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In the last month we have published two commentaries which are
"It's Time To Scrutinize The Pentagon Budget" by Charles Knight, Carl
Conetta and James P. McGovern
"Meeting the Enemy with Serious Talks of Extraordinary Scope" by
"It's Time To Scrutinize The Pentagon Budget"
There is nothing about the absolute size of a half-trillion dollar
Pentagon budget that should concern Americans if that expenditure is
necessary for the defense of the nation and if, as a nation, we are
rich enough to foot the bill. But in the shadow of 9/11 and subsequent
wars, that budget has been exempted from the type of scrutiny it
received during the 1990s. Still it constitutes so much of our
discretionary spending and has contributed so much to our deficit
spending that we can no longer afford to look the other way.
The last ten years have seen the Pentagon's "baseline budget" grow by
45% - from $358 billion in 1997 to $518 billion today, not including
much of the funding for current wars and for Homeland Security.
The Congressional Budget Office estimates that the baseline budget
will grow another $30 billion in coming years. And it has been
reported that the Bush Administration will pass on to the Obama
Administration a revised five year defense plan which will push the
budget up another $80 billion.
Surely our national security needs are real and enduring. But there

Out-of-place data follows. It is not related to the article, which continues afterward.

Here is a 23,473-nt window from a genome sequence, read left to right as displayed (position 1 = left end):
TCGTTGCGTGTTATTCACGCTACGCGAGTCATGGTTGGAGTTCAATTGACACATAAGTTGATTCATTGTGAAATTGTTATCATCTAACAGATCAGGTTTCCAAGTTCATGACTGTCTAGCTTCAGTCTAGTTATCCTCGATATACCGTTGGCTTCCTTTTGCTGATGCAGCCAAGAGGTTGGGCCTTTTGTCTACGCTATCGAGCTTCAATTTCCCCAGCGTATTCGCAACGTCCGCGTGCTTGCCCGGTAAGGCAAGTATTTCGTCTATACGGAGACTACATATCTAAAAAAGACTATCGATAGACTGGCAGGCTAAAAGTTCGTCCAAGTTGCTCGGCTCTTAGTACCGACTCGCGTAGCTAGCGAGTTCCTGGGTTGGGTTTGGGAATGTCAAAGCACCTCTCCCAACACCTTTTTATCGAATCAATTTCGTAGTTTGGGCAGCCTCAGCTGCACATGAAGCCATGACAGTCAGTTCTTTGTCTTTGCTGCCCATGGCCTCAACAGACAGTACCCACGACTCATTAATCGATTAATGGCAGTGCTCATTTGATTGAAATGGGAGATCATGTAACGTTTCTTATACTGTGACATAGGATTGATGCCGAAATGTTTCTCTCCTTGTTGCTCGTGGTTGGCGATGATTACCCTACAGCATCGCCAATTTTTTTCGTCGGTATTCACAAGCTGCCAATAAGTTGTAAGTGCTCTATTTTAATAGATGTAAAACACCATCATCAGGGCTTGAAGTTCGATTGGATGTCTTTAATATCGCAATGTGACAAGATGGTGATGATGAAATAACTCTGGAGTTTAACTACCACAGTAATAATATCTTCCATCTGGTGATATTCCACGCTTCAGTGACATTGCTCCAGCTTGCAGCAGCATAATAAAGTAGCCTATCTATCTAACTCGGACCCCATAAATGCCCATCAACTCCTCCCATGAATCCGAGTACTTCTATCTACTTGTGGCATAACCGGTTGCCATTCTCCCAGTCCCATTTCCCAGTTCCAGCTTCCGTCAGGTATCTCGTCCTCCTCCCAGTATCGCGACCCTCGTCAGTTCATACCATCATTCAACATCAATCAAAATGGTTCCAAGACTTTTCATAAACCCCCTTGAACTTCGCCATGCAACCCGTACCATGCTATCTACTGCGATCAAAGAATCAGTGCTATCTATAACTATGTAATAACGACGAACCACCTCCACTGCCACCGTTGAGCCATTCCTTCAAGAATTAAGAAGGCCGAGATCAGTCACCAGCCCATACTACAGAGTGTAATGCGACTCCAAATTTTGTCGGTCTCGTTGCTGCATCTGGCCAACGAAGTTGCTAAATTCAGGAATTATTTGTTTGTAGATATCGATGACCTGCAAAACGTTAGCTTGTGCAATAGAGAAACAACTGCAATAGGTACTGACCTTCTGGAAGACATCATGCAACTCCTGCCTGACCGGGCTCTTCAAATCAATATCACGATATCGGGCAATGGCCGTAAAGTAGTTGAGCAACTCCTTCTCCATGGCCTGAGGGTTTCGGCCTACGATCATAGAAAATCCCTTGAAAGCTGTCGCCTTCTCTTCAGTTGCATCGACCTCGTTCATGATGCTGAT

also is an immediate need to shore-up our economy and to speed relief
to Americans facing hard times Americans of all ages also want reform
of the healthcare system in order to improve access to quality care
and to make it more affordable. We need diverse educational
investments and major investments to reduce energy dependence and to
curb global warming.
Meanwhile America is slipping further into recession, likely the worst
since the 1930s. The next several years are expected to add several
trillions of dollars to our already outstanding national debt of $10
trillion. As debt rises relative to revenue and new demands on the
budget loom, we simply must use our resources judiciously. With
millions of American households facing their own budget crises, the
next congress will be expected to exercise more vigilant oversight of
the government budget, the Pentagon's included.
Since 1998 we have spent about $5 trillion on defense (in 2008